A new approach to projects or a new tool is not a quick fix or a silver bullet. Too often, you have ingrained, systemic problems that require a cultural change. That doesn’t mean a new approach or a new tool won’t help. It can. But you also need to adjust the environment that caused the problems in the first place.
Dave, the VP, gathered his directors. "We need to go agile. Our profits are down. We can't release anything fast enough. Our customers are angry. We need to make money. We need to go agile."
Sherry, the development director, looked around. She said, "We need to be able to release more often. That's true. Agile might give us that. But I suspect you've got ‘silver bullet’ thinking. Agile is a cultural change. Are you willing to change our culture?"
"Absolutely!" Dave responded.
"So you'll rank our projects and manage our project portfolio for at least a month at a time. You'll stop moving people around teams. We'll pay off some of our technical debt. You'll stop hiring onesies and twosies of people all over the world and hire feature teams if you really need to hire people off campus,” Sherry said. “All of us have lists a mile long that we want to address."
Everyone nodded. Terry, the QA director, said, "My list might be two miles long." Some people laughed at that.
Sherry continued, "I'm all for going agile. But agile is a long-term commitment to change. Are you sure you want that? It's not a short-term fix. What business results do you really want?" Sherry looked at Dave.
Dave looked at his directors. They looked at him. There was not a smile in the room.
“I want some predictability in my projects,” he said. “I want to be able to release. I want to know that when I say to my peers that the software is ready to ship, it is ready to ship. I’m tired of not knowing anything.”
“We can help you do that,” Sherry said. “We can do all of that. We can do it with agile. We can do it with waterfall, but it would be more difficult. We can do it any way you want it. But you need to do your part.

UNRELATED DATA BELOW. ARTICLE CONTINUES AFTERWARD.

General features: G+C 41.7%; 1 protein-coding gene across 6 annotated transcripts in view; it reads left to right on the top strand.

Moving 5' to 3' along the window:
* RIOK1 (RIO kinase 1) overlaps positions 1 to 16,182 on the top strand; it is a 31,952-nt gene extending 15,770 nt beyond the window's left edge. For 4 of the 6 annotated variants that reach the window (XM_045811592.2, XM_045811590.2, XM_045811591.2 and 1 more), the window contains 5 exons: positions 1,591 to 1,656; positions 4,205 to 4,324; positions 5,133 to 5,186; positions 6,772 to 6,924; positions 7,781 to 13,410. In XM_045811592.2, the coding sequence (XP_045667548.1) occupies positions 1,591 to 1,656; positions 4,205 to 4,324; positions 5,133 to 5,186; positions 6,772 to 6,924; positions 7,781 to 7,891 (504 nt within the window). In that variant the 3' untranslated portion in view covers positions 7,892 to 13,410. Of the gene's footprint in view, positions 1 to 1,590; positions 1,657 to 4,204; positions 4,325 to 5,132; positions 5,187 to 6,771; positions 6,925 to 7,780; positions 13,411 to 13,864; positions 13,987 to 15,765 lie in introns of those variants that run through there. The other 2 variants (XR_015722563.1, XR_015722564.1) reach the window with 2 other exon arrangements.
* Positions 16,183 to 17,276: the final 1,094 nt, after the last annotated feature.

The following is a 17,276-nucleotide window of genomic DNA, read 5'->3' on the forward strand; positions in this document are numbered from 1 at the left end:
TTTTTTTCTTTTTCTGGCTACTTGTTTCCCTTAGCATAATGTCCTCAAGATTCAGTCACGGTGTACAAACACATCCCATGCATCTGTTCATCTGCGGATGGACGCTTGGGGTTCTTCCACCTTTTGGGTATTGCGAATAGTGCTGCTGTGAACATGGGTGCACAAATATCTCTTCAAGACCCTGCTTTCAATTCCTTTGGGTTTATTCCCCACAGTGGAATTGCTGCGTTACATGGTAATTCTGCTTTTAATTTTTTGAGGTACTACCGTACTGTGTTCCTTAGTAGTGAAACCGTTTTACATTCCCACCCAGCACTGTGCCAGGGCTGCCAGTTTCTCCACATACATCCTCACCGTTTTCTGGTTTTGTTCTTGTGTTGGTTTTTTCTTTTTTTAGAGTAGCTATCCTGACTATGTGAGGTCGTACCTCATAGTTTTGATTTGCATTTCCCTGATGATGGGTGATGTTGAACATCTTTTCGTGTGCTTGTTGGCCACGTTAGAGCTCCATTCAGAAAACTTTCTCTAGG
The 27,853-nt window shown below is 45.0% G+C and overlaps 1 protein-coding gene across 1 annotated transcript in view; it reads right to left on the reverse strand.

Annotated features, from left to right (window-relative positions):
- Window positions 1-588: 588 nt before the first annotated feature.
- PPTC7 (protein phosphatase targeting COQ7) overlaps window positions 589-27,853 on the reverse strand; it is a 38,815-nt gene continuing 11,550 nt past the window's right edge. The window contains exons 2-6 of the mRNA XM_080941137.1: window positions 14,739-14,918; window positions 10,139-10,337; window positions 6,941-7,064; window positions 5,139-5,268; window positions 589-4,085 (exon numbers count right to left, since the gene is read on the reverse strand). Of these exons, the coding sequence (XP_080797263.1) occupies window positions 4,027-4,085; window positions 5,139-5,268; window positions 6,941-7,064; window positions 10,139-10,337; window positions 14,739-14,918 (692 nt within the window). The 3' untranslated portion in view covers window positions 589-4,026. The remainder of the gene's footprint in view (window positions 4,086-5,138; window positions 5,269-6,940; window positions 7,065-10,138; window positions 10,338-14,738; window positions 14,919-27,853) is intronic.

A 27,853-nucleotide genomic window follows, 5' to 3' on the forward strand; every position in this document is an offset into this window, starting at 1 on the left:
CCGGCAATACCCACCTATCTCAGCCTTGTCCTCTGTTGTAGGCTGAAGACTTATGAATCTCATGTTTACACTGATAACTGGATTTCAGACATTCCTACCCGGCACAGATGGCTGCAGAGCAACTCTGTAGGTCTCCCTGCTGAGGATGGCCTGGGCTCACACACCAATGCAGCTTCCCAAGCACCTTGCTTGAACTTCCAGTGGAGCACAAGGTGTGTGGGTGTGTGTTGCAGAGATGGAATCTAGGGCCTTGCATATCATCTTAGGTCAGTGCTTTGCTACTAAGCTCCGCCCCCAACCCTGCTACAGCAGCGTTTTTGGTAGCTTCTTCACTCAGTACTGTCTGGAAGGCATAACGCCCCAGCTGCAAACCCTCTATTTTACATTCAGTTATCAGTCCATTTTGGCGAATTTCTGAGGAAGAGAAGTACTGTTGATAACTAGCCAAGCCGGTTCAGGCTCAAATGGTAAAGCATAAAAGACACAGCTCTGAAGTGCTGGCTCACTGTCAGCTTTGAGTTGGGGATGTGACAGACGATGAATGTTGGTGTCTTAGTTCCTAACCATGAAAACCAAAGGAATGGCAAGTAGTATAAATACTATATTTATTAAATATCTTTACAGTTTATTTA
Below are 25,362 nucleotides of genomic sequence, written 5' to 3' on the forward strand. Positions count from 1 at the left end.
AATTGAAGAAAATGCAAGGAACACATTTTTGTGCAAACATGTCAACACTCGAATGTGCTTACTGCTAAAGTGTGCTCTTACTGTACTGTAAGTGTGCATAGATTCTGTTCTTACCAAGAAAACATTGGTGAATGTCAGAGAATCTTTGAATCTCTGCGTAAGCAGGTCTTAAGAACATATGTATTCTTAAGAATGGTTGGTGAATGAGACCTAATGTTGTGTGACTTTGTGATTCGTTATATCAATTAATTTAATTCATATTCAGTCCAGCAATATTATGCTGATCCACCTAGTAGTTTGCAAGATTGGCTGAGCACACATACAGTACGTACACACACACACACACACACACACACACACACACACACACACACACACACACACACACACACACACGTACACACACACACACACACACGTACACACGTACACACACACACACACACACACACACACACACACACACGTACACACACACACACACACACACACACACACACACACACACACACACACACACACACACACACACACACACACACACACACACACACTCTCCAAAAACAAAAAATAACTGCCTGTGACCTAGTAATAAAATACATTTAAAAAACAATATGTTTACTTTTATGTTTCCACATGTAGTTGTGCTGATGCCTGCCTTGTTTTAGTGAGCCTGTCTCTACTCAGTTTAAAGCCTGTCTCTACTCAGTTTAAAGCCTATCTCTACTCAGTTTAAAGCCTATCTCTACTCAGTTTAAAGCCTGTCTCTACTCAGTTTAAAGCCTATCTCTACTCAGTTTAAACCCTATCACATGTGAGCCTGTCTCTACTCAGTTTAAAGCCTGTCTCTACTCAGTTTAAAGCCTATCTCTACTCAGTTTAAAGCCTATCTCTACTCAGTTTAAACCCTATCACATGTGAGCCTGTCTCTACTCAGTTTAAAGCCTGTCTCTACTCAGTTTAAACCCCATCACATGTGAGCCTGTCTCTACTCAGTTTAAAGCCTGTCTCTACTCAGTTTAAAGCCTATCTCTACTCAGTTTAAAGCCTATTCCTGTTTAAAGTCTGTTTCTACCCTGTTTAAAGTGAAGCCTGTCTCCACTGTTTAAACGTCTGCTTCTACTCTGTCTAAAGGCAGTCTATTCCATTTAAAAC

“We didn’t get this way in a month or three months. We have ‘emergencies’ up the wazoo. You hire people all over the world, which could be a good thing, but the way you do it makes no sense for the teams we have. Right now, the way you hire people makes everything takes longer.
“You only tell us once it’s done, and we have to integrate these people into our work. We’re the ones who have to get up at four a.m. or stay late until seven or eight p.m. to make the time zone differences work. You tell us there’s no money for travel to bring these people up to speed, but you don’t hire people with the skills we need. It’s nuts.
“You, the management team, and the PMO can’t decide from week to week what the top-priority project is, and yet you want us to budget yearly. We have to multitask to get anything done. What we do makes no sense at all.”
Sherry took a deep breath.
“We have really talented people working here. We have ingrained problems that arise from years of ignoring them. We have tons of technical debt—we’re running just to stay in place on that. I don’t know what to tell you. We can do anything you want, but we aren’t going to turn this organization around in a month or two just because you want us to. Agile is not a quick fix. It’s not a silver bullet. We don’t have anything resembling an agile culture. Have you tried to get a purchase order for something we need? It takes months, and there’s no transparency.
“I’m not trying to complain.” Sherry held up her hand as Dave started to speak. “I’m not. I’m explaining where we are.
“What project do you want to release first? Maybe that’s the best place to start. If we release that, maybe we can get some breathing room.”